Metrophobia returns with an emotional hailstorm to the music scene with the release of their latest album, 'Can't You Hear Me'! As an album that marks second place in their magnificent artistry, this is a soulful rock serenade comprising of 10 most heart-wrecking dogma-infused tracks about love that paint a daunting side to reality. Comprising Markus Gmür on vocals and acoustic guitar alongside the maestro José Garridoguitar handling the bass and drums programming, they blatantly explore themes of dark and noisy pop and can be proudly labelled as an artistic breakthrough with their sound. Comprising of intimidating lyrics, distorted guitar sounds and unique alts, they are here to embark on a musical revolution!
'Can't You Hear Me' feels like a hysterically distinct chaos of a heart-throbbing love that is trapped inside the embodiments of vibrant and cheerful rock.
We begin this musical ensemble with the numbing beats of the opening track,' Disconnect Me'. A rock track that portrays a yearning for change, and lays out all the frustration that has proceeded to a stage of disconnection, of blanking out. A hazy uprising from the daunting realities of life, this is a deep rock connoisseur of one's scattered head. 'Red Flags' then barges in as a somewhat fresh breeze of hope initially but then sulks into shades of regret eventually. With lyrics like,' Silence is what really hurts', this makes an attempt to throw light upon the uneasiness of muted conversations and instances, where you want to raise your voice but are mummed, as the other person doesn't beckon down even a word.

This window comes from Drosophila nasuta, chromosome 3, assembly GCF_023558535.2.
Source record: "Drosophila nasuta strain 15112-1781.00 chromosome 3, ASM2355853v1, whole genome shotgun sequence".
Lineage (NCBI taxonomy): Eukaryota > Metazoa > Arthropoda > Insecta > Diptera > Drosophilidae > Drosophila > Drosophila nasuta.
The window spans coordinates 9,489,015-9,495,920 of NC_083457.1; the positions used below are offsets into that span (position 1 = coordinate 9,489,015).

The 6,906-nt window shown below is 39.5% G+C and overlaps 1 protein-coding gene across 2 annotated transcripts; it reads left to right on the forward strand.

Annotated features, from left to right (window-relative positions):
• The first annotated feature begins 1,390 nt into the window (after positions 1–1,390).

'Can't You Hear Me', is yet another moment of a forceful exile that the gaslighting gets you at, when one's efforts and care are completely pushed aside. This feels like a hole in the heart, that the prolonged lover is too unbothered to consider. Then we arrive at the dramatic verses of 'Last Train. This feels like a moment where one has completely lost hope, where the fear of losing his love, has come to life like a nightmare turning into reality, where they're left with no other option but to carry their broken dreams all by themselves. Beaming with a gruelling outrage, 'Hell And You' is the post-trauma pondering, where the loss doesn't feel like a loss anymore.
As we move further deep into the encores of the album, tracks like 'Words Unsaid' show a hazy transformation from the post-trauma cheers, that unfortunately are short-lived. This throws light on how some words are just meant to stay with you, no matter how painful it can really be. 'Crazy' on the other hand describes how no matter how uncared for one can portray they feel about someone or something, but unlike a rock we're humans, we're meant to feel and endure emotions, and how affection turns into possessiveness, a 'crazy' one if left unnurtured.
'Best Part of Me' fuels a fire of a love that is igniting like no other. It finally branches out as an optimistic track that expresses gratitude and shows the importance of lost love like no other. Last but not least, we channel a sense of agony and frustration in tracks like 'Angry Tears' and 'You Won't Be Back', an agile regret over the fact that one cannot undo the damage, one can just remember, freak out on and perhaps just cry about the sense of morosely keeps on re-appearing, but someone once leaving might not really come back. Overall, the album is a must-listen for every age group, since it grows onto a common feeling that everyone has gone through once in their lives.
Test this soul-stirring tune compilation down below -